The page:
Iran sanctions: "Maximum" economic pressure, Treasury's Mnuchin says

New U.S. Sanctions Against Iran Go Into Effect

US Reimposes Sanctions on Iran's Oil, Financial Sectors

The restoration of sanctions is part of a wider effort by U.S. President Donald Trump to force Iran to curb its nuclear and missile programs as well as its support for proxy forces in Yemen, Syria, Lebanon and other parts of the Middle East.

Earlier Monday, Israeli Defence Minister Avigdor Lieberman called the new sanctions a "critical" blow to Iran's actions in the region.

The US sanctions herald the end of Washington's involvement in the landmark 2015 deal signed between Iran, the US and other world powers, which was created to curb Iran's nuclear ambitions.

In particular the sanctions target Iran's vital energy sector and its shipping and shipbuilding sector and banking sector.

This time, however, the US sanctions are stoking up global tensions to a more severe degree.

Saudi Arabia is the only country with the capacity to make up for lost Iranian oil production. Oil is the country's top export.

After pulling the USA out of the deal struck between Iran and six major powers - Britain, China, France, Germany, Russia and the United States - the administration began reimposing sanctions on the Islamic Republic in August.

The United States again restricted Iran's oil and financial industry on Monday. "We expect to see more progress as our sanctions start to bite". Among those are the biggest buyers of Iran's oil, China and India, as well as other key United States allies - Japan, South Korea, Turkey, Italy, Greece, and Taiwan. Eight waivers to the ban on Iranian oil imports were issued to China, India, Italy, Greece, Japan, South Korea, Taiwan and Turkey.

He said Washington believed the Iranian nation had lost their confidence in its clerical rulers.

On Monday, the U.S. restored sanctions targeting Iran's oil, banking and transport sectors and threatened more action to stop what Washington calls its "outlaw" policies, steps Tehran calls economic warfare and vowed to defy.

"The US allies are seeking to oppose the US unilateralism to show their economic independence from US politics".

As NPR's Colin Dwyer reported recently, "Since May, when President Trump vowed to unilaterally pull the US out of the Joint Comprehensive Plan of Action, his administration has telegraphed its intentions to restore the sanctions that had been lifted as part of the pact".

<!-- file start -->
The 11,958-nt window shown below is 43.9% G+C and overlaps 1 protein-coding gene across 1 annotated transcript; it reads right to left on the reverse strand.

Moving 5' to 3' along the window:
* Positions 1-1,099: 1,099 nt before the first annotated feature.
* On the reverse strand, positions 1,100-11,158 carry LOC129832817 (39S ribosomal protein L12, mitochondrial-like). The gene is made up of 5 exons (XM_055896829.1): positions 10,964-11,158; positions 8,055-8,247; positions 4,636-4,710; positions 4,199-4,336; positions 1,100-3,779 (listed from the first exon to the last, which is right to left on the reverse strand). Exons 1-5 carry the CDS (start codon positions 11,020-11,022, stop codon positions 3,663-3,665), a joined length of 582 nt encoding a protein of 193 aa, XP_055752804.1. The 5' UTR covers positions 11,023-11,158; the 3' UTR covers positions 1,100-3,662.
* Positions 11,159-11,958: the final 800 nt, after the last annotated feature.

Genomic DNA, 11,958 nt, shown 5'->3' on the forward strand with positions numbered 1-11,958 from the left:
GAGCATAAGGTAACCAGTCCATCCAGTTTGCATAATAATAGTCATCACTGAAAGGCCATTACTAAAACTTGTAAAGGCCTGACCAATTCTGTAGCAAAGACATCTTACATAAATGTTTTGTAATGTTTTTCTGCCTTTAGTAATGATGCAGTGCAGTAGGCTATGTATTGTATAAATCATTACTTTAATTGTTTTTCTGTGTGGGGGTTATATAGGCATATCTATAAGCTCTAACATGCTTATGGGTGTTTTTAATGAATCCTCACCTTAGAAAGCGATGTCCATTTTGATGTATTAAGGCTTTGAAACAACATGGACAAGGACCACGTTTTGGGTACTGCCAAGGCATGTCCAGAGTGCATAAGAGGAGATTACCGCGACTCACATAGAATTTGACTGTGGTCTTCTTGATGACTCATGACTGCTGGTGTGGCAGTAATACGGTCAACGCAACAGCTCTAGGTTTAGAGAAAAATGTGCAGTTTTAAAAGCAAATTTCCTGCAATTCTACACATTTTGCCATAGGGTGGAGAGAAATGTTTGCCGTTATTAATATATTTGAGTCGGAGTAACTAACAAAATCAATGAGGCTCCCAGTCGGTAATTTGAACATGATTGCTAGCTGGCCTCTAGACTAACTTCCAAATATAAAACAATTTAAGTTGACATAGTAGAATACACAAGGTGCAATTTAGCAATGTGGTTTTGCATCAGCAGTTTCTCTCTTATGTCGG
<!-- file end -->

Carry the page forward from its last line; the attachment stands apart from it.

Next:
China is a signatory to the 2015 Joint Comprehensive Plan of Action - which includes Britain, France, Germany and Russian Federation - that Trump pulled out from earlier this year.

The US stance has already inflicted serious pain on Iranians, with the country's currency, the rial, losing more than two thirds of its value since May.

Although imports of oil were temporarily allowed under the waiver, Korea still can not trade with Iran in any other business area such as automobiles, finance, shipbuilding, energy or minerals.

Oil markets have been anticipating the sanctions for months and the world's biggest producers have been increasing output.

Dubowitz added, "They don't want all the Iranian oil off the market November 5, because that would spike the price and send additional revenues to Iran".

U.S. West Texas Intermediate (WTI) crude futures CLc1 were at $62.86 a barrel at 0800 GMT, down 24 cents, or 0.4 percent, from their last settlement.

Separately, national security adviser John Bolton said: "These are not permanent waivers, no way". "Today, Iran is able to sell its oil and it will sell", President of Iran Hassan Rouhani said.

The curbs come as the United States is focused on U.S. congressional and gubernatorial elections on Tuesday.

Japan said on Tuesday that it would soon raise imports from Iran in accordance with the waivers.

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